The effect of experienced stigma on depth of multidimensional poverty of persons with severe mental illness (PSMI) in Delhi, India, controlling for gender, age and caste was assessed. A case–control study was conducted from November 2011 to June 2012. 647 cases diagnosed with schizophrenia or affective disorders were recruited and 647 individuals of same age, sex and location of residence were matched as controls at a ratio of 1:2:1. Conclusions: Public stigma and multidimensional poverty linked to SMI are pervasive and intertwined. In particular for low caste and women, it is a strong predictor of poverty. Exclusion from employment linked to negative attitudes and lack of income are the highest contributors to multidimensional poverty, increasing the burden for the family.
This research report explores the challenges faced by older people in securing a sustainable livelihood in four countries. The research found that older people face significant barriers in achieving livelihood security due to lack of regular, predictable and sufficient cash income such as non-contributory pensions. Gender, destitution, and emergency preparedness emerged as cross-cutting issues that affect older people’s livelihood challenges regardless of location. The research also found that older people have only limited access to microfinance institutions (MFIs) and banks, and therefore to credit and savings facilities. It concludes by highlighting key guiding principles for governments, community-based organisations, NGOs, MFIs and others working to support older people to achieve greater livelihood security
This article describes "the uptake and impact of a service using the community-based rehabilitation framework for people with psychotic disorders within a defined catchment area in a rural, impoverished community in India. The programme was implemented by the Ashagram Trust, a community-based nongovernmental organisation. We describe the functional (disability) outcomes of people with psychotic disorders; identify the determinants of their outcomes; and highlight the research and policy implications of this study for service provision in rural areas of low- and middle-income countries"
British Journal of Psychiatry, Vol 195, No 5
"The aim of the present review is to summarise evidence regarding the efficacy of CBR in relation to one particular ‘high risk’ group of disabled children; children with intellectual disabilities (ID)...Only 10 studies were identified for inclusion in the review of research on the effectiveness of CBR for children and adolescents with ID and these are summarised in Appendix Two. An examination of reviews on the effectiveness of CBR for all people with disabilities points to two main reasons for this low level of evidence. Firstly, CBR has not been the subject of a significant amount of rigorous evaluation. Secondly, children and adolescents with ID have not been the recipients of significant amounts of CBR. We will discuss the reviews on the effectiveness of CBR generally and indicate what they say about ID before outlining the extremely small amount of information available on the effectiveness of CBR for children and adolescents with ID"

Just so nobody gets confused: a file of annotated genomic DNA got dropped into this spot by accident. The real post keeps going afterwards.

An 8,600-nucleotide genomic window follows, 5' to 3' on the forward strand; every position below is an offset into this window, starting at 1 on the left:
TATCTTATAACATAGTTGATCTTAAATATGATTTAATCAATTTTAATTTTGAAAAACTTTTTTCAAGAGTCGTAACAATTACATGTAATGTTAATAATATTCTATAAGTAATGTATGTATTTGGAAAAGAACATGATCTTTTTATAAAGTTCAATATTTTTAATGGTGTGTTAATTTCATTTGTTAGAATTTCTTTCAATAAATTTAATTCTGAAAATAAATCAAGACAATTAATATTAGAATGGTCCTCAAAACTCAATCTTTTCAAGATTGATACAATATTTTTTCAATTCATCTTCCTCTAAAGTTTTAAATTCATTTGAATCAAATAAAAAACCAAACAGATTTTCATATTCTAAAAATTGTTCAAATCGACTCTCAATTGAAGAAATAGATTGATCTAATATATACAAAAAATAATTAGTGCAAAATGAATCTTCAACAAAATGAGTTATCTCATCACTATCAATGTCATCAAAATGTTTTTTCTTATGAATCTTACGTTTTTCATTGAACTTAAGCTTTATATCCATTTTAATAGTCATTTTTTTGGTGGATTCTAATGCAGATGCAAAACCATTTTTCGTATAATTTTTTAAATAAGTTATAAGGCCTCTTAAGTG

CeDR Research Report 2009:4
This report describes "a three-year action research (2002-2005), in Gujarat, to understand the prevailing situation and invoking the participation of civil society groups for mainstreaming disability... The four key strategies adopted in the project have been detailed to share how civil society groups can be mobilised and invoked to take concrete action for promoting participation of persons with disabilities on local issues, creation of a barrier-free environment, developing materials for public education and social communication and influencing development organisations for mainstreaming disability"
This publication presents the results of an international initiative to document the effects of how health systems in the developing world have responded to macroeconomic austerity and adjustment measures. Are these systems flexible and resilient to changes or are they rigid? In which circumstances and under which conditions do health systems respond favourably or unfavourably? What are the success stories? Country studies from Burkina Faso, Zimbabwe, India, Thailand, Mexico, and Colombia discuss lessons learned and identify policy measures for safeguarding the health sector
This discussion paper introduces the challenges for designing research methodology for the Disability, Education and Poverty project. The paper explores the relationships between poverty and disability, highlighting disability is a cause and consequence of poverty, and discusses three central challenges for conceptualising the research project
RECOUP Working Paper 10
This report explores why maternal mortality continues to be so high in developing countries, and why emergency obstetric services are little utilized, through research carried out in poor areas in Ghana (Kassena-Nankana district), India (Uttar Pradesh state), and Kenya (Nairobi slums)
This paper reviews the potential of telemedicine links between developing and developed countries. There is a review of technical requirements and a discussion of the application for cardiology
This website contains Information Society Research Group/ DFID research project reports on ICT and telecommunications use in Ghana, South Africa, Jamaica and India. These reports analyse ICT usage and impact on development opportunities in urban and rural sites. The reports discuss the impact of ICTs on health and welfare, civil society, education, gender equity and livelihood/economy in these environments
Source e-bulletin on Disability and Inclusion